To be totally honest, I think most people in life have, at some stage, experienced the thought of taking their own lives. Or at least, descended to an incredibly low point in which ending it all wasn’t the worst idea. I envy those with the mental strength, or even the comfort in life to have never suffered those fleeting thoughts. But, as with everything, there is a turning point in which ideas become desires. Such a strong need to end one's life, or perhaps just to relieve themselves of the pain they are going through, is an endless and exhausting cycle. No one wants to feel that way, and in my belief, chooses to endure that depth of depression. It is a godawful state in which the world becomes lacking in colour and life; it’s all a grey area that cannot be escaped. Without the right support, the right people, the right way, the idea of recovery is few and far fetched.

The concept of suicide elopes one human need: escape. The freedom from pain, guilt, shame, endless torment endured from one's own mind. You cannot escape yourself. You can only fight the demons dwelling in your mind and strive for a new way of thinking. I truly believe that 90 percent of suicide cases are a product of loneliness. Without good people around you, how can you possibly want to carry on? Judgement and belittling behaviour only withdraws the hope from life, from humanity itself. I myself, have considered suicide at many points in my life; sadly, I do not believe the people that surrounded me pulled me out from the hole I was trapped in. I did it myself. I was proclaimed as an attention seeker, a drama queen and the worst of it, “ungrateful” for the life I had. Well newsflash, the life I had for me was not worth living, and the fact that I had very limited support around me just made my desire to sleep forever even stronger. Why is it that even now, people are still blamed for feeling hopeless? My mission in life is to ensure that as many people I can possibly make contact with, never have to face the lows I have. I never want to know of anyone suffering from their own minds the way I did, and even now, still lose the odd battle to.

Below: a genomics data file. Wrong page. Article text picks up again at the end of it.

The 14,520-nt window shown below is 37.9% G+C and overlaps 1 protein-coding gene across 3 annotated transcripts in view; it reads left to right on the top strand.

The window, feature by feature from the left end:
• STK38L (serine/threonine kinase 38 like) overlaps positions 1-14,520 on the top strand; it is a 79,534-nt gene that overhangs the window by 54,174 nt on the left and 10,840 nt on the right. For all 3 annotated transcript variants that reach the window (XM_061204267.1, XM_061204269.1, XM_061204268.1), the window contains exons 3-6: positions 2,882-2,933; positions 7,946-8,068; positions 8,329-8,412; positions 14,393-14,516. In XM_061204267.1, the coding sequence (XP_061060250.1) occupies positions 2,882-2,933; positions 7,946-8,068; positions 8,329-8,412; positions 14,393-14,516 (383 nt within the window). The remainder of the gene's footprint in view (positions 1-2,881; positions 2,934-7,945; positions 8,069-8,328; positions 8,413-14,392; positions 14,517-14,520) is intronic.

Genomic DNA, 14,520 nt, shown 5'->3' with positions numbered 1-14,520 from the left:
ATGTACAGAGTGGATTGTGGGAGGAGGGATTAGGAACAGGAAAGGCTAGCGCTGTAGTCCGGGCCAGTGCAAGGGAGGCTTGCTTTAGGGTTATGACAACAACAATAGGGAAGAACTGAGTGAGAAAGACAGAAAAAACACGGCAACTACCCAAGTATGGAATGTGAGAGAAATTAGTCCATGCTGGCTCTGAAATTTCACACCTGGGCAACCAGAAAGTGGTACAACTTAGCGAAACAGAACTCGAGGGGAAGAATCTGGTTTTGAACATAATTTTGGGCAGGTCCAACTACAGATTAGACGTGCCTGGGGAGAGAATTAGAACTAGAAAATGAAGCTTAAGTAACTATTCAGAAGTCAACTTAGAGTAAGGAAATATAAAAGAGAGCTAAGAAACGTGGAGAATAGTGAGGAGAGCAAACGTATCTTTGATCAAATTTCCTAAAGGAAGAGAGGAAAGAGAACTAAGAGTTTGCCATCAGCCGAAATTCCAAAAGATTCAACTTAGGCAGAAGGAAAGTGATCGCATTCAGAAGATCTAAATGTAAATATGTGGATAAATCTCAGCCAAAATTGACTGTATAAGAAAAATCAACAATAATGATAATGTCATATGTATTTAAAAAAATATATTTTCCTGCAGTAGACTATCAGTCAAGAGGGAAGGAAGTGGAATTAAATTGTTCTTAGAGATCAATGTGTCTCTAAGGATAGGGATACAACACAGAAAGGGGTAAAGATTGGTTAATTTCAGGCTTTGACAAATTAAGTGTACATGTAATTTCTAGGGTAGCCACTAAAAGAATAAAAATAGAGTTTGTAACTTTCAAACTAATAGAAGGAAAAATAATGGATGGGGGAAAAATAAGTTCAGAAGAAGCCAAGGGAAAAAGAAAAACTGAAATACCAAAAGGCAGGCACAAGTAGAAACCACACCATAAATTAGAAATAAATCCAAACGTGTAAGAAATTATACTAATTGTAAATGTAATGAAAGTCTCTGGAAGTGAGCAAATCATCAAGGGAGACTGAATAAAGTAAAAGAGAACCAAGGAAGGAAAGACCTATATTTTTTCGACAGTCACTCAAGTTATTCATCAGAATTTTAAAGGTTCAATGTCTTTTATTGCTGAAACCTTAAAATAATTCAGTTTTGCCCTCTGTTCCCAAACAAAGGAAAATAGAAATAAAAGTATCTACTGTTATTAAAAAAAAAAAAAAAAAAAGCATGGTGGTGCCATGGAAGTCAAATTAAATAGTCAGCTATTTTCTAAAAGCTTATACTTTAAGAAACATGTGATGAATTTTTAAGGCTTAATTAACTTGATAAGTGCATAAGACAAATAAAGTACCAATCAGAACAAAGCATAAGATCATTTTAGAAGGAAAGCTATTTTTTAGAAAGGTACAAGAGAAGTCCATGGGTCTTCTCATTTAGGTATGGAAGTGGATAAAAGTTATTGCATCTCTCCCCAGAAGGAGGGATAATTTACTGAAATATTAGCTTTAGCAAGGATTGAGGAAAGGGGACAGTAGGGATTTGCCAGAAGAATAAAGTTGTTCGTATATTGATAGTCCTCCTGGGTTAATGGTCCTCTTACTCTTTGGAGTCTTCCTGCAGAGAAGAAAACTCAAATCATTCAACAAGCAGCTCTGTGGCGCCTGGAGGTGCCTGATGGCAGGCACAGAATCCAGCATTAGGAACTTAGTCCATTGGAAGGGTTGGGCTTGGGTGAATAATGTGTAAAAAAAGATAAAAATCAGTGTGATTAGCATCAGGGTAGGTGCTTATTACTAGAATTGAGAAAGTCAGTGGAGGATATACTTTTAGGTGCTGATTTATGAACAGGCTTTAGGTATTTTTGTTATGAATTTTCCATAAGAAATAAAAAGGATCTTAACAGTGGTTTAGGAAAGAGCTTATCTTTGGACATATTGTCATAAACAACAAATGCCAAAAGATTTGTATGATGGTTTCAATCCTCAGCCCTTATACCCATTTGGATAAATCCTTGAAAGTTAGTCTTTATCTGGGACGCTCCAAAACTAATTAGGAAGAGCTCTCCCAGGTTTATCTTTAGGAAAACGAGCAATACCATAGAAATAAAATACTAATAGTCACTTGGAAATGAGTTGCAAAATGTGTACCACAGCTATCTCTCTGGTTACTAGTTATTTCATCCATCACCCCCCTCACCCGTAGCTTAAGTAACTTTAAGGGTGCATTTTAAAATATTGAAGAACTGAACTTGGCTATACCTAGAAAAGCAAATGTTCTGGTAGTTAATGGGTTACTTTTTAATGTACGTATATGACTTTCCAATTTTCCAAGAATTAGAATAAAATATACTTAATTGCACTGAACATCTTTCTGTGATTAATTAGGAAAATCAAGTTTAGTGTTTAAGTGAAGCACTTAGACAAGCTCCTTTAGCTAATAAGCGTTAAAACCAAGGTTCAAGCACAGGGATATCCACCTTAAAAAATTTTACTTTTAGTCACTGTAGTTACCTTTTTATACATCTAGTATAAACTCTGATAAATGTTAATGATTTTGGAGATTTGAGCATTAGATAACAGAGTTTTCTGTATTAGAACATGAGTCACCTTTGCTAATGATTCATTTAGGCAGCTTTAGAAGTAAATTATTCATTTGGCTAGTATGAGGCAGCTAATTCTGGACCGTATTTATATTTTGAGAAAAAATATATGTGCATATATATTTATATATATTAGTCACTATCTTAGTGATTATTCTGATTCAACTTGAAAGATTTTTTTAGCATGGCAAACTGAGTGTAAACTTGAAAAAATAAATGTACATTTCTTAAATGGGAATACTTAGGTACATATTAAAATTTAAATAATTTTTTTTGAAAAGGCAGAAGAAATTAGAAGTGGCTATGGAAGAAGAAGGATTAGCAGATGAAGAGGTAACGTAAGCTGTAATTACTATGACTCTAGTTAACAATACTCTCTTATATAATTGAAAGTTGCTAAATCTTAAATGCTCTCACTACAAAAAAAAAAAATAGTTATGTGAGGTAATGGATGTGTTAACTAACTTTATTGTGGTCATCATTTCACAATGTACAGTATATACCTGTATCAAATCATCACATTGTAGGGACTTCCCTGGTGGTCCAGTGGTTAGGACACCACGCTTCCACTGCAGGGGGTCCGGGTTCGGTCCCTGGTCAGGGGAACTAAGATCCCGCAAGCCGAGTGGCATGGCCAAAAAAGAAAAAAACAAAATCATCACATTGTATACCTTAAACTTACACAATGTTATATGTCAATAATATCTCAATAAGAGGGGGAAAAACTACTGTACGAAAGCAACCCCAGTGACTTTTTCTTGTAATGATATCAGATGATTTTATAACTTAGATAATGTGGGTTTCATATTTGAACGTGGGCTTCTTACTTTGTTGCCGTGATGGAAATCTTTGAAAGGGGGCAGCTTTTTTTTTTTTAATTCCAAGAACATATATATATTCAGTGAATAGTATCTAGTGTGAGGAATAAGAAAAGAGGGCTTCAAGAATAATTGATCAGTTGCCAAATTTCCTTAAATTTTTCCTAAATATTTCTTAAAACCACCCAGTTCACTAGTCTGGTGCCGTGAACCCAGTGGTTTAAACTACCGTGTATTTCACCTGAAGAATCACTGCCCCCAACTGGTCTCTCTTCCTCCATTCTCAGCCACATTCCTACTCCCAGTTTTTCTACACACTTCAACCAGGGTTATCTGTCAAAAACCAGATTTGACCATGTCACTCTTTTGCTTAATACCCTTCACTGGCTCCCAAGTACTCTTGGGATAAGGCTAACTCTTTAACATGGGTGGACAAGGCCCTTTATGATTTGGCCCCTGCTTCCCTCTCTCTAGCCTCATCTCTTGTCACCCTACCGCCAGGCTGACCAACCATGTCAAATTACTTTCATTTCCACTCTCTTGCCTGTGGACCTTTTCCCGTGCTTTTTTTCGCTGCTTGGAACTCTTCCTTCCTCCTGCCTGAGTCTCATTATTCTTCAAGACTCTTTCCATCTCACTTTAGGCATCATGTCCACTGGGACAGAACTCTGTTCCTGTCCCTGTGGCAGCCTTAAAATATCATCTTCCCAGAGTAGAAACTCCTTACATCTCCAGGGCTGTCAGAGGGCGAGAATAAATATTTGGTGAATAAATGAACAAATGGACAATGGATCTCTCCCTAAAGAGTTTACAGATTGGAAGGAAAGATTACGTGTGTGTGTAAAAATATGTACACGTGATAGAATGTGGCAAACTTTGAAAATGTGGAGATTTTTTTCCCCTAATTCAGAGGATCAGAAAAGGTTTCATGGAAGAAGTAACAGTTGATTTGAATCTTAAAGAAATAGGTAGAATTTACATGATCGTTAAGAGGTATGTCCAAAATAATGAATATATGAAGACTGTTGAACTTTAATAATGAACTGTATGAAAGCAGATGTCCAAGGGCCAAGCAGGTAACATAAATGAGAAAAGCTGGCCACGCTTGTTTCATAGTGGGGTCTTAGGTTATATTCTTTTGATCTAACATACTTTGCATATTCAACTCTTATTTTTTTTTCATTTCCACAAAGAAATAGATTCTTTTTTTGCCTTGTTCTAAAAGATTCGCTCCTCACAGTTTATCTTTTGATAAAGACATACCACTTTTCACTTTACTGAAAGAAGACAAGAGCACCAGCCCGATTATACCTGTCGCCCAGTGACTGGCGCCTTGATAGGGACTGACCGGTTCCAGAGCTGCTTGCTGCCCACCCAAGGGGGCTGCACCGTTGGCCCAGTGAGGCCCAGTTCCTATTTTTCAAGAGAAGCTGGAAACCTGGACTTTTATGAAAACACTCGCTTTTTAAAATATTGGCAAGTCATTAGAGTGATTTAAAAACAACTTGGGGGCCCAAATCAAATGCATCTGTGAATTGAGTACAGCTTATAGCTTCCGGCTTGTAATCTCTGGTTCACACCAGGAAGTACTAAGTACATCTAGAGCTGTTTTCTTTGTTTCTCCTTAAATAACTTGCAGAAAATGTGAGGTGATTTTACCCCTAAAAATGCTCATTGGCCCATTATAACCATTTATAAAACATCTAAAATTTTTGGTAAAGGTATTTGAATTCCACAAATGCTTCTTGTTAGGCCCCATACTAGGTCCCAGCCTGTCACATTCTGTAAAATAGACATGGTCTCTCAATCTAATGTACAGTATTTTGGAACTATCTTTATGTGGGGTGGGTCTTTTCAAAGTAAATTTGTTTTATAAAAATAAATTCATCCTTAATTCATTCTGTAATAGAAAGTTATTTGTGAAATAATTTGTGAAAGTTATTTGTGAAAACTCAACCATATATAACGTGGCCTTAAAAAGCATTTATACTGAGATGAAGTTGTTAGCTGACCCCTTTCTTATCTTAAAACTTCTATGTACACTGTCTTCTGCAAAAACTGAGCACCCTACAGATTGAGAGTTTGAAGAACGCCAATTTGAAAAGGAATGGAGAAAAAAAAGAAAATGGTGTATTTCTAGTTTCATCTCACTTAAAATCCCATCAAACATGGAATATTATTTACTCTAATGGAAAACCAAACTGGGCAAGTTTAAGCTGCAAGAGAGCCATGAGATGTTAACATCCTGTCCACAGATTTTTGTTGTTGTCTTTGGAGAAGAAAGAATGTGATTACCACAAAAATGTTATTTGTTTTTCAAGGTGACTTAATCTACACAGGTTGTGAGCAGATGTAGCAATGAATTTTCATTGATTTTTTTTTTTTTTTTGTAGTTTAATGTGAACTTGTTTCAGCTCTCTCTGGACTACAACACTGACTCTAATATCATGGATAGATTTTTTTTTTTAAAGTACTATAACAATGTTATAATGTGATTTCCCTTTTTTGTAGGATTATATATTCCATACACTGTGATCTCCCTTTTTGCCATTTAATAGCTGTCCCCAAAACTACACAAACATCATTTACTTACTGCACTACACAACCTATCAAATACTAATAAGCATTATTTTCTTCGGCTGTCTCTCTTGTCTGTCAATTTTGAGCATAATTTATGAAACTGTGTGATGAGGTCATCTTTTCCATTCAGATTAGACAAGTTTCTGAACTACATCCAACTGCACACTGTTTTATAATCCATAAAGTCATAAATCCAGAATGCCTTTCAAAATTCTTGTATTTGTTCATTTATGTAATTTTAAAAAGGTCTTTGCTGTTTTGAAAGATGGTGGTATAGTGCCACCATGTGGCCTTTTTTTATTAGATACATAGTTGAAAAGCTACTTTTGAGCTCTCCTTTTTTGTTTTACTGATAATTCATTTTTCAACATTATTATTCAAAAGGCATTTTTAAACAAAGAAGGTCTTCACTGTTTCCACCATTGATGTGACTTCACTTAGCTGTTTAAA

What can you do if you are suicidal?

As always with my articles, these are passages of my own personal thoughts and coping mechanisms. There are, of course, professional methods available, but by providing an honest account of my own survival of mental illness, I hope deeply to help others who need that understanding from a fellow sufferer.